Wednesday, September 21, 2011

Forum flagship initiative for homegrown Pacific journalism

MELBOURNE-based Fiji academic and commentator Dr Mosese Waqa (caricature) had some kind words to say about the Pacific Scoop coverage of the 42nd Pacific Islands Forum earlier this month. He wasn't alone, a heap of praise was thrown towards our postgraduate students who were on the job. Some 47 stories (many of them in-depth) were filed along with a couple of video reports and photojournalism packages. See the above VJ report by Christopher Chang and Alexander Winkler as an example. Waqa writes:

Without Pacific Media Watch [read Pacific Scoop], the overall media coverage of the PIF annual meeting at Auckland would have been mediocre at best.

What I like about your coverage is the diversity in the issues covered by your team (big and small, ones that have a "traditional fit" and ones "outside the box" etc). Most interesting and most encouraging indeed in terms of demonstrating institutional commitment in capacity building for the long term, you committed yourselves in supporting actual journalism students in asking the questions (some of them ground breaking, like the West Papua question to UN Gen Sec., that the mainstream media quickly dropped) and being the reporters themselves.

I truly think, this is a flagship initiative for homegrown Pacific journalism in the region and hopefully you can also create similar platforms in the future for creating synergies for Asia-Pacific collaborations, helping our neighbours have a better understanding of the Pacific - now that the United Nations (and indeed the international community) has adopted a more inclusive tag for the Asia group of nations to become Asia-Pacific Group.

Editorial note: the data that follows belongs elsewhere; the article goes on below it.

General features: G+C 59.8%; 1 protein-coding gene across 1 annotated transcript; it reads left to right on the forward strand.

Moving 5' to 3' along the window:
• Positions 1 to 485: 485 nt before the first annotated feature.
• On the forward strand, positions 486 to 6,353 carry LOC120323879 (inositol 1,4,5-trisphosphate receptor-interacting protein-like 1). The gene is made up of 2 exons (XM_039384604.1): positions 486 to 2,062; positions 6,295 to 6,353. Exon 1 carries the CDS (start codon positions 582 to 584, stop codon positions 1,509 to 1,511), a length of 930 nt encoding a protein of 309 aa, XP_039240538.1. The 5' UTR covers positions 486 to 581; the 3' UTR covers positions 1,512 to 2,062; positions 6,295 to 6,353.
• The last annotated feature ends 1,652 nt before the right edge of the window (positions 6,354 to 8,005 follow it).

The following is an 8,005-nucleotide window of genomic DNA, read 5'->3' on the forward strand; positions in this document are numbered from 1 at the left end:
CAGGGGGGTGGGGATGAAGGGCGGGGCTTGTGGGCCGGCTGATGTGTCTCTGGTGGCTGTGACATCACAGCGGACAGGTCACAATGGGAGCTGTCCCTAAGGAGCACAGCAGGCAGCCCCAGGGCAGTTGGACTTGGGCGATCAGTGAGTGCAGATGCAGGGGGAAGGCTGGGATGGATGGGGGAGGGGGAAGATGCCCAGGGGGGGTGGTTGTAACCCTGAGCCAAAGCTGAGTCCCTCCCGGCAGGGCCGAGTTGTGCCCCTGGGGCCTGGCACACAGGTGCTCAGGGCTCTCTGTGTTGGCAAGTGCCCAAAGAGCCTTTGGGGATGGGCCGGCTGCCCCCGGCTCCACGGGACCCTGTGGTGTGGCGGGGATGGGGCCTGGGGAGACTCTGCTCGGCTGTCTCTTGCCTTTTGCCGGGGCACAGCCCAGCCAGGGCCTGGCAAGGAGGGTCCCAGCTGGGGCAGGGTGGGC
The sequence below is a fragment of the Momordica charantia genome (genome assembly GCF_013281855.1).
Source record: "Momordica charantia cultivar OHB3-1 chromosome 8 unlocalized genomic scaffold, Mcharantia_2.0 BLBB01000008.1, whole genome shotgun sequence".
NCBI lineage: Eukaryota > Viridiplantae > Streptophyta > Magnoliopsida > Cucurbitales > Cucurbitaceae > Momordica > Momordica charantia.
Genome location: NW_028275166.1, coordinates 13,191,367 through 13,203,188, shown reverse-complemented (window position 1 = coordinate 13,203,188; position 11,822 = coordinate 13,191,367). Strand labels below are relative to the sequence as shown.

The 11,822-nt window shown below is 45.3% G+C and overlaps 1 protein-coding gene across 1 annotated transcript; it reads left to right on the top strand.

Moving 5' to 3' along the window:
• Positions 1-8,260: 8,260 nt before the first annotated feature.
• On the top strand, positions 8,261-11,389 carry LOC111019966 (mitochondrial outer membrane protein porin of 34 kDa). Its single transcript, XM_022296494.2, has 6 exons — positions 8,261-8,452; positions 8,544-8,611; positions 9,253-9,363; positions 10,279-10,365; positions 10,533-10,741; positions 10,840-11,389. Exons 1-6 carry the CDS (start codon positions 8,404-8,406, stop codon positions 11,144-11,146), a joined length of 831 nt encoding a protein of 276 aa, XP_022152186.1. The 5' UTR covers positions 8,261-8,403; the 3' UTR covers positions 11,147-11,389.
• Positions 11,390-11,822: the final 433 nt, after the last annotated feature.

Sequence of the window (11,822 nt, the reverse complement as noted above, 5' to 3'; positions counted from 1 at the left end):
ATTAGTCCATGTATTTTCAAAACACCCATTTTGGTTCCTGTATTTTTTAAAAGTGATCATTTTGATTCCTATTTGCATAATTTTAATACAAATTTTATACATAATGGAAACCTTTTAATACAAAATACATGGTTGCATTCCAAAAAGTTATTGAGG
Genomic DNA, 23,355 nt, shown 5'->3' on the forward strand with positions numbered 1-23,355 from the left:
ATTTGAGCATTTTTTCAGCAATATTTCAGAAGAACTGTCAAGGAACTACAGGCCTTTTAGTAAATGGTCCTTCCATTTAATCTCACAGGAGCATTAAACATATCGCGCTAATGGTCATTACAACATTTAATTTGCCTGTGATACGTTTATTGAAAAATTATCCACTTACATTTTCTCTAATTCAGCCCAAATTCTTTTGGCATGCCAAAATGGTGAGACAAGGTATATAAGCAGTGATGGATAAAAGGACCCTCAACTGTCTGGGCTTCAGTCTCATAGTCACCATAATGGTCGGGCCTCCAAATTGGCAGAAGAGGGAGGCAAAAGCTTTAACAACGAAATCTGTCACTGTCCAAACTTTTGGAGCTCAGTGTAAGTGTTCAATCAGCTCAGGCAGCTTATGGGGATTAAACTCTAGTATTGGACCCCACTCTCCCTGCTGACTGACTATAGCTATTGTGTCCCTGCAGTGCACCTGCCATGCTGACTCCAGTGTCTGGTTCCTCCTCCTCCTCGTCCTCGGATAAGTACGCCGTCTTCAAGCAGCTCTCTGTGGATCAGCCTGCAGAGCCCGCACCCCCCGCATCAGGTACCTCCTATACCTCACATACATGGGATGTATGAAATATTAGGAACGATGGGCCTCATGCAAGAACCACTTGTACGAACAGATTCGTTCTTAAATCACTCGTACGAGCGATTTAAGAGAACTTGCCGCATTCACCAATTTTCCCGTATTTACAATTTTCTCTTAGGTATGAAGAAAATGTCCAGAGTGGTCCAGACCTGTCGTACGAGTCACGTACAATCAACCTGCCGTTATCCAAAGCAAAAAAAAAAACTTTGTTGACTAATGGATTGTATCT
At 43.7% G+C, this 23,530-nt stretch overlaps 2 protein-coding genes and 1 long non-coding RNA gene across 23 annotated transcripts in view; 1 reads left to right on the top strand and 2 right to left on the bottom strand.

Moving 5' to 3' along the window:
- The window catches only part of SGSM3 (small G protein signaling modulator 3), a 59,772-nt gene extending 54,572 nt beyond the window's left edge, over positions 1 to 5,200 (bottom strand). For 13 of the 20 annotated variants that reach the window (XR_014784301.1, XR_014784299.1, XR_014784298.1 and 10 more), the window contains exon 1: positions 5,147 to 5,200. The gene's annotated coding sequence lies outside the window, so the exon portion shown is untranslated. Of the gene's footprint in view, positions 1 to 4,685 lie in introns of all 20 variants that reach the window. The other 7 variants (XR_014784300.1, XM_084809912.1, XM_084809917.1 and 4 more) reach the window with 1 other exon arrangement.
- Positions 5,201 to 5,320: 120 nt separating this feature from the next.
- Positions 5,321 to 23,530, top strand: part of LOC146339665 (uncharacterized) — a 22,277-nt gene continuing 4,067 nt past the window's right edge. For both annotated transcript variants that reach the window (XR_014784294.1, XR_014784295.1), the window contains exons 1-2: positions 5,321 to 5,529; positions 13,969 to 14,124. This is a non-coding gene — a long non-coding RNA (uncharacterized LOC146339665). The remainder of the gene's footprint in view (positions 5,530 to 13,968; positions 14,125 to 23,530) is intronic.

Vinaka Vakalevu to the all the
Pacific Media Watch team members. Bring it on guys!!!!

Many thanks Mo. And just a quick word of clarification:

The credit is due to the Pacific Scoop project team done in partnership between the independent Scoop Media group and AUT University's Pacific Media Centre. Pacific Media Watch is another PMC project, which included carrying summaries of the student daily Forum file. The team (part of the postgraduate Asia-Pacific Journalism course) was led by Alex Perrottet, PMW's contributing editor, who was chief reporter for the team. The accredited student journalists were: International students involved in the coverage (NZ unless listed otherwise) were: Karen Abplanalp, Kim Austin, Christopher Chang, Chen Bei (China), Nigel Moffiet, Idoko Ojabo (Nigeria), Sarah Robson, Alexander Winkler (Germany), Henry Yamo (Papua New Guinea) and Victoria Young. Kiribati Independent editor Taberannang Korauaba, an AUT graduate, was also part of the team. Take a bow, guys.

Also worth mentioning is Scoop co-editor and general manager Alastair Thompson's message to the students:

David, Congratulations to you and your team on the coverage. I think this has been the best reported Pacific Islands Forum ever - by your team in particular. And in doing such a marvellous job you have set a new bar of professionalism for student/industry journalism projects.

I would also note that you have more than doubled Pacific Scoop's regular traffic for the period ... Finally I think it is worth making the point that while the PIF is important, it is unfortunately very underplayed and misunderstood by the New Zealand media.

The contrast of the sympathic and engaged coverage which you have provided has filled a gap and in many ways shown the professionals how the job ought be done. Sadly resources like those which you provided to this forum are seldom available for any media event in NZ.

Moreover, by providing such a comprehensive window on the myriad of issues facing the nations of the Pacific as you have done - while the diplomatic communities of NZ, Australia, the UN and the EU are watching closely - you have done the Pacific and its peoples a fantastic service.

Thank you and best regards

Alastair Thompson

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